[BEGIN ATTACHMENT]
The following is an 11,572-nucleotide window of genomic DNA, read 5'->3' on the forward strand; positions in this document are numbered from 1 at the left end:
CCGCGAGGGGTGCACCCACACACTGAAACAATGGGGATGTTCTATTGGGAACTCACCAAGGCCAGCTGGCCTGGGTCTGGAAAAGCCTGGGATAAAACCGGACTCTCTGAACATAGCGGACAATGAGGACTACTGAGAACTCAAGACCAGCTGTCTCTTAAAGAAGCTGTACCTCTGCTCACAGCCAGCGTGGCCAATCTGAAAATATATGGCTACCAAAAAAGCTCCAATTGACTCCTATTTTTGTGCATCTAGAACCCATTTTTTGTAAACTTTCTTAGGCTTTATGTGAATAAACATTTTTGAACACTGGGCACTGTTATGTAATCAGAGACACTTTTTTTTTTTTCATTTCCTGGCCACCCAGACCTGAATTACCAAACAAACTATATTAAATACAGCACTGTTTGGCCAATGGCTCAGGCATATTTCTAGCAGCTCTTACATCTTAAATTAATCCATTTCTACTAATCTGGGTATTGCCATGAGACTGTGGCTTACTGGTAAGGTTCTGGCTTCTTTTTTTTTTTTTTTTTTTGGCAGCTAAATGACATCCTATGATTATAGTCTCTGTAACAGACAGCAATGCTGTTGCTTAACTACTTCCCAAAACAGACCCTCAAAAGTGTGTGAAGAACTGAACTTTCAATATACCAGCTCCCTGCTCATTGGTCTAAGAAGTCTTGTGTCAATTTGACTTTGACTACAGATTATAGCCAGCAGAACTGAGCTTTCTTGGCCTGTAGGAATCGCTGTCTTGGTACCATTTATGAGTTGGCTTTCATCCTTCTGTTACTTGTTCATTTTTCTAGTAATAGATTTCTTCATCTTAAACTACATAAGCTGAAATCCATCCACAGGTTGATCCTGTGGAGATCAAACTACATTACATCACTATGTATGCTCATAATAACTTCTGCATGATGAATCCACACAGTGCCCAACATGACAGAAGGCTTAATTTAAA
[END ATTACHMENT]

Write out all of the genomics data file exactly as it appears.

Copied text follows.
The following is an 11,572-nucleotide window of genomic DNA, read 5'->3' on the forward strand; positions in this document are numbered from 1 at the left end:
CCGCGAGGGGTGCACCCACACACTGAAACAATGGGGATGTTCTATTGGGAACTCACCAAGGCCAGCTGGCCTGGGTCTGGAAAAGCCTGGGATAAAACCGGACTCTCTGAACATAGCGGACAATGAGGACTACTGAGAACTCAAGACCAGCTGTCTCTTAAAGAAGCTGTACCTCTGCTCACAGCCAGCGTGGCCAATCTGAAAATATATGGCTACCAAAAAAGCTCCAATTGACTCCTATTTTTGTGCATCTAGAACCCATTTTTTGTAAACTTTCTTAGGCTTTATGTGAATAAACATTTTTGAACACTGGGCACTGTTATGTAATCAGAGACACTTTTTTTTTTTTCATTTCCTGGCCACCCAGACCTGAATTACCAAACAAACTATATTAAATACAGCACTGTTTGGCCAATGGCTCAGGCATATTTCTAGCAGCTCTTACATCTTAAATTAATCCATTTCTACTAATCTGGGTATTGCCATGAGACTGTGGCTTACTGGTAAGGTTCTGGCTTCTTTTTTTTTTTTTTTTTTTGGCAGCTAAATGACATCCTATGATTATAGTCTCTGTAACAGACAGCAATGCTGTTGCTTAACTACTTCCCAAAACAGACCCTCAAAAGTGTGTGAAGAACTGAACTTTCAATATACCAGCTCCCTGCTCATTGGTCTAAGAAGTCTTGTGTCAATTTGACTTTGACTACAGATTATAGCCAGCAGAACTGAGCTTTCTTGGCCTGTAGGAATCGCTGTCTTGGTACCATTTATGAGTTGGCTTTCATCCTTCTGTTACTTGTTCATTTTTCTAGTAATAGATTTCTTCATCTTAAACTACATAAGCTGAAATCCATCCACAGGTTGATCCTGTGGAGATCAAACTACATTACATCACTATGTATGCTCATAATAACTTCTGCATGATGAATCCACACAGTGCCCAACATGACAGAAGGCTTAATTTAAA